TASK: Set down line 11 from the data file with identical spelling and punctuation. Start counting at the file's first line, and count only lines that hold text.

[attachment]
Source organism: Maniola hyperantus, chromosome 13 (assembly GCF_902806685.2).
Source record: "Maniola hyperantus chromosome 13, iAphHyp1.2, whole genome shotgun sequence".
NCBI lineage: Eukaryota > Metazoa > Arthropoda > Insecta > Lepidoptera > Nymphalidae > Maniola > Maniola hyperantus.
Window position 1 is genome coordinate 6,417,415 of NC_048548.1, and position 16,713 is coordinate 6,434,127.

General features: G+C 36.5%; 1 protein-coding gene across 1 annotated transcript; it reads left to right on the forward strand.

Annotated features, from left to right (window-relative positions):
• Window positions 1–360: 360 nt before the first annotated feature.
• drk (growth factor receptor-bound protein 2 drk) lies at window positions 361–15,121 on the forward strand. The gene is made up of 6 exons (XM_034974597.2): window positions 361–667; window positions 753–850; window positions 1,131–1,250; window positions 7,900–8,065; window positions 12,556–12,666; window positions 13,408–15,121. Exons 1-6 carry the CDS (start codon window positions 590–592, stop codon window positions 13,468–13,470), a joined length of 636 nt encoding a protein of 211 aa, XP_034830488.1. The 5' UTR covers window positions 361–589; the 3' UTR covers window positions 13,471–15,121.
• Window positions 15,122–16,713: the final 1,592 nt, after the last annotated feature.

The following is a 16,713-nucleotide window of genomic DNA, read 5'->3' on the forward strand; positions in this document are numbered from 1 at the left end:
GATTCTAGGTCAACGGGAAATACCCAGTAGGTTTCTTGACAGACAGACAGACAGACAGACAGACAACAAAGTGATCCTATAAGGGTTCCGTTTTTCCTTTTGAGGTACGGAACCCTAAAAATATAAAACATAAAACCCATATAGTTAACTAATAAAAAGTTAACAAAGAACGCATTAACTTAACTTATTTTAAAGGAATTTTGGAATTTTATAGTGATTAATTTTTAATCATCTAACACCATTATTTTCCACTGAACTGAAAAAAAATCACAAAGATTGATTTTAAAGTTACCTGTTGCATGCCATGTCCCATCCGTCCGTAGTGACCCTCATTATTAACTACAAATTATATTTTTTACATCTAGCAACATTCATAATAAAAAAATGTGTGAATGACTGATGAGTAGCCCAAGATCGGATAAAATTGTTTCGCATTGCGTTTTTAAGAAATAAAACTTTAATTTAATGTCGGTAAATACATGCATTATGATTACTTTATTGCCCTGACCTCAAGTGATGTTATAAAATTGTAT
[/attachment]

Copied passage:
GATTCTAGGTCAACGGGAAATACCCAGTAGGTTTCTTGACAGACAGACAGACAGACAGACAGACAACAAAGTGATCCTATAAGGGTTCCGTTTTTCCTTTTGAGGTACGGAACCCTAAAAATATAAAACATAAAACCCATATAGTTAACTAATAAAAAGTTAACAAAGAACGCATTAACTTAACTTATTTTAAAGGAATTTTGGAATTTTATAGTGATTAATTTTTAATCATCTAACACCATTATTTTCCACTGAACTGAAAAAAAATCACAAAGATTGATTTTAAAGTTACCTGTTGCATGCCATGTCCCATCCGTCCGTAGTGACCCTCATTATTAACTACAAATTATATTTTTTACATCTAGCAACATTCATAATAAAAAAATGTGTGAATGACTGATGAGTAGCCCAAGATCGGATAAAATTGTTTCGCATTGCGTTTTTAAGAAATAAAACTTTAATTTAATGTCGGTAAATACATGCATTATGATTACTTTATTGCCCTGACCTCAAGTGATGTTATAAAATTGTAT